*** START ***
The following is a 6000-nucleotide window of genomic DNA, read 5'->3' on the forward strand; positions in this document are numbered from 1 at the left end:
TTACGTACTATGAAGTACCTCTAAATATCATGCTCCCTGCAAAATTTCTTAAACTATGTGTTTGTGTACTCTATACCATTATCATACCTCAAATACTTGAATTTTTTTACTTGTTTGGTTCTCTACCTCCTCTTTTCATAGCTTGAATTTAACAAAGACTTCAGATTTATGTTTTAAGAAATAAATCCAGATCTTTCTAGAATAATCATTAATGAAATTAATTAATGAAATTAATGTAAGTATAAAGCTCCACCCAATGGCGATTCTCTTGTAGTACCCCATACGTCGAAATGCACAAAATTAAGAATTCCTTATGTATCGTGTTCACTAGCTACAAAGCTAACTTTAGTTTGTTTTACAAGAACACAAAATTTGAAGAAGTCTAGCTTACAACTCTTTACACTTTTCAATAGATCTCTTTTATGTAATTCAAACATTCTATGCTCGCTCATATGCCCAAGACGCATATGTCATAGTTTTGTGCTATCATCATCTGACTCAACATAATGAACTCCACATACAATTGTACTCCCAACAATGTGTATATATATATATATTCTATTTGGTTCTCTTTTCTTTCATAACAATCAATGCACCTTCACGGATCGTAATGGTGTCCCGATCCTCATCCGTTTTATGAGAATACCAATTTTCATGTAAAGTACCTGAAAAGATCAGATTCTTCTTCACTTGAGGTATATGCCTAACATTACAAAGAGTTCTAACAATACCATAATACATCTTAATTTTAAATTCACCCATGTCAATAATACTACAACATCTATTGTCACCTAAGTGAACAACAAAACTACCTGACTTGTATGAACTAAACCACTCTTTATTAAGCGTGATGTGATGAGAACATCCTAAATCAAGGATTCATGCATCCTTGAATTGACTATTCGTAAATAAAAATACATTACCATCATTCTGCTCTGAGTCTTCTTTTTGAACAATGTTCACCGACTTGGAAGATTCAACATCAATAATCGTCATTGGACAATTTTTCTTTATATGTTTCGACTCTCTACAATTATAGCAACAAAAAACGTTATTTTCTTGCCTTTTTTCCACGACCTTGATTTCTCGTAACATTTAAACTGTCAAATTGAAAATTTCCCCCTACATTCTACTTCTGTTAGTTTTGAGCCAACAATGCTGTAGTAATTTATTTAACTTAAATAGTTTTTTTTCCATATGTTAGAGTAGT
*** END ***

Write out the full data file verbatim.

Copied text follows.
The following is a 6000-nucleotide window of genomic DNA, read 5'->3' on the forward strand; positions in this document are numbered from 1 at the left end:
TTACGTACTATGAAGTACCTCTAAATATCATGCTCCCTGCAAAATTTCTTAAACTATGTGTTTGTGTACTCTATACCATTATCATACCTCAAATACTTGAATTTTTTTACTTGTTTGGTTCTCTACCTCCTCTTTTCATAGCTTGAATTTAACAAAGACTTCAGATTTATGTTTTAAGAAATAAATCCAGATCTTTCTAGAATAATCATTAATGAAATTAATTAATGAAATTAATGTAAGTATAAAGCTCCACCCAATGGCGATTCTCTTGTAGTACCCCATACGTCGAAATGCACAAAATTAAGAATTCCTTATGTATCGTGTTCACTAGCTACAAAGCTAACTTTAGTTTGTTTTACAAGAACACAAAATTTGAAGAAGTCTAGCTTACAACTCTTTACACTTTTCAATAGATCTCTTTTATGTAATTCAAACATTCTATGCTCGCTCATATGCCCAAGACGCATATGTCATAGTTTTGTGCTATCATCATCTGACTCAACATAATGAACTCCACATACAATTGTACTCCCAACAATGTGTATATATATATATATTCTATTTGGTTCTCTTTTCTTTCATAACAATCAATGCACCTTCACGGATCGTAATGGTGTCCCGATCCTCATCCGTTTTATGAGAATACCAATTTTCATGTAAAGTACCTGAAAAGATCAGATTCTTCTTCACTTGAGGTATATGCCTAACATTACAAAGAGTTCTAACAATACCATAATACATCTTAATTTTAAATTCACCCATGTCAATAATACTACAACATCTATTGTCACCTAAGTGAACAACAAAACTACCTGACTTGTATGAACTAAACCACTCTTTATTAAGCGTGATGTGATGAGAACATCCTAAATCAAGGATTCATGCATCCTTGAATTGACTATTCGTAAATAAAAATACATTACCATCATTCTGCTCTGAGTCTTCTTTTTGAACAATGTTCACCGACTTGGAAGATTCAACATCAATAATCGTCATTGGACAATTTTTCTTTATATGTTTCGACTCTCTACAATTATAGCAACAAAAAACGTTATTTTCTTGCCTTTTTTCCACGACCTTGATTTCTCGTAACATTTAAACTGTCAAATTGAAAATTTCCCCCTACATTCTACTTCTGTTAGTTTTGAGCCAACAATGCTGTAGTAATTTATTTAACTTAAATAGTTTTTTTTCCATATGTTAGAGTAGT